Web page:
September 3, 2013
Closed down after the Soviet invasion in the 1980s, the Aryub Cinemas bounced back after they left in 1988, only to be shut down by the Taliban. Once again the cinema reopened after the US invasion in 2001, but finally fell into darkness due to competition from television and the cost of imported films.
In its heyday it was one of the most glamourous destinations in Kabul; playing to packed houses of both men and women several times a day.
The long, grim years of the Taliban and the chaos that engulfed Afghanistan after, put paid to the Ayub Cinema but now there is hope that it will once again become a place of entertainment.
It is a story of life imitating art, with the French director, Louis Meunier originally visiting the city with the idea of making a film about a group of Afghan entertainers hoping to open a cultural centre.
While scouting for locations, Meunier, 34, came across the cinema, which had been dark since 2007.
Determined to return the building to its proper use, Meunier launched a crowd-funding campaign dubbed “Kabuliwood” with the aim of funding the film and repairing the cinema.
On the eve of last Sunday’s deadline, donations finally reached the US$30,000 target needed to make both projects happen.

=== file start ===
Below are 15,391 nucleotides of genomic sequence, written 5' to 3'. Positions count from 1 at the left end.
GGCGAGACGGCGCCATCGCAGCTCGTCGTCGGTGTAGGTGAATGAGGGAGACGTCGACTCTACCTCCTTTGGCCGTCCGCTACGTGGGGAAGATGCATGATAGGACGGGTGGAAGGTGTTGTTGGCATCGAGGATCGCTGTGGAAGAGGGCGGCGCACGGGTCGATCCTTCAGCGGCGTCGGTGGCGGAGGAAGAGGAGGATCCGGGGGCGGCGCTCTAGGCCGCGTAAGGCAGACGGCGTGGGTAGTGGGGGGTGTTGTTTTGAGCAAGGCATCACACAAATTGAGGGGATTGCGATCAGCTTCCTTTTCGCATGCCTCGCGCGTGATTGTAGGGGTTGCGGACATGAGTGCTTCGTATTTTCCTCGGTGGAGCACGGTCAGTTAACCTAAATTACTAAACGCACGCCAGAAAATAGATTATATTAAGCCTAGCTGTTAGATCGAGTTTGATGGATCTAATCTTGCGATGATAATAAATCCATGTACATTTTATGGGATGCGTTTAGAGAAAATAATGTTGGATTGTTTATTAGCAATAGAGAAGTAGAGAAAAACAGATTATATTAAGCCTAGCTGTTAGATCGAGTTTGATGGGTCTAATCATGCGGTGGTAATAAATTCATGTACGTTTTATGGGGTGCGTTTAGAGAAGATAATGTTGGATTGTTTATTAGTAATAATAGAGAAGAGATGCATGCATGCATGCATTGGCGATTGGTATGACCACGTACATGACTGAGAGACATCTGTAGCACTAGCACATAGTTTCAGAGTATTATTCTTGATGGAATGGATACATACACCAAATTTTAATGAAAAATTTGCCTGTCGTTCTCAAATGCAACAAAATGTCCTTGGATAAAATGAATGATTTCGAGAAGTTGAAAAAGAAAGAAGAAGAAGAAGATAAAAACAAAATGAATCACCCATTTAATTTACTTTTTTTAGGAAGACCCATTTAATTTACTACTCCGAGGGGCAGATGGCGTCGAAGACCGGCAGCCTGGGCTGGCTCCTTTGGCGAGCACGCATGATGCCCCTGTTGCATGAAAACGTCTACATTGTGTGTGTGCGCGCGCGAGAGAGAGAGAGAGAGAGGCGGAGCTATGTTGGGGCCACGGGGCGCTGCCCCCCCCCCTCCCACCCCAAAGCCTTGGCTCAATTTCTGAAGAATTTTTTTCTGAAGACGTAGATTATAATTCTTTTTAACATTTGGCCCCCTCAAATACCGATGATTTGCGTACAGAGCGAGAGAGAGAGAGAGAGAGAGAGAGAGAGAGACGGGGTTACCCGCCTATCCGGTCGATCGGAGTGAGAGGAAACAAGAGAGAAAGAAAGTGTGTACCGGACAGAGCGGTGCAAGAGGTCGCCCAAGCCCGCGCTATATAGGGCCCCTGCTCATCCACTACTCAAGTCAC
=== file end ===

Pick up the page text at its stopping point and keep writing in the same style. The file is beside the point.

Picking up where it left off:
Meunier says that despite broken windows and peeling paint, the cinema is essentially sound, as is the projection equipment.
He first plans to shoot the film, using actors from Aftaab, an-all Afghan theatre troupe founded in Paris. “Once shooting is done, we will give the renovated cinema back to the local community and Kabul municipality, to be used as a cultural centre,” he says.
Opened in 1973, the Aryub Cinema featured an auditorium seating 900, with an upstairs balcony for women and offering up to eight performances a day.
It closed first during the Soviet invasion of the 1980s, reopened after their departure in 1988 but was then promptly shut down by the Taliban, who banned all forms of entertainment.
Again, the cinema attempt to make a go of it after the American invasion in 2001 but gave up six years later, defeated not by the Russians or Islamic fundamentalists but the cost of imported foreign films and competition from television, says Qaisullah Aryobwal, the grandson of the founder, who recalls the cinema as a place of family entertainment for the whole city.
Among the currently-employed workers from the cinema, is Naser, the projectionist for 37 years.
“I was just a kid when I took the job and now I’ma white beard,” he says.
For more information on the project – Click here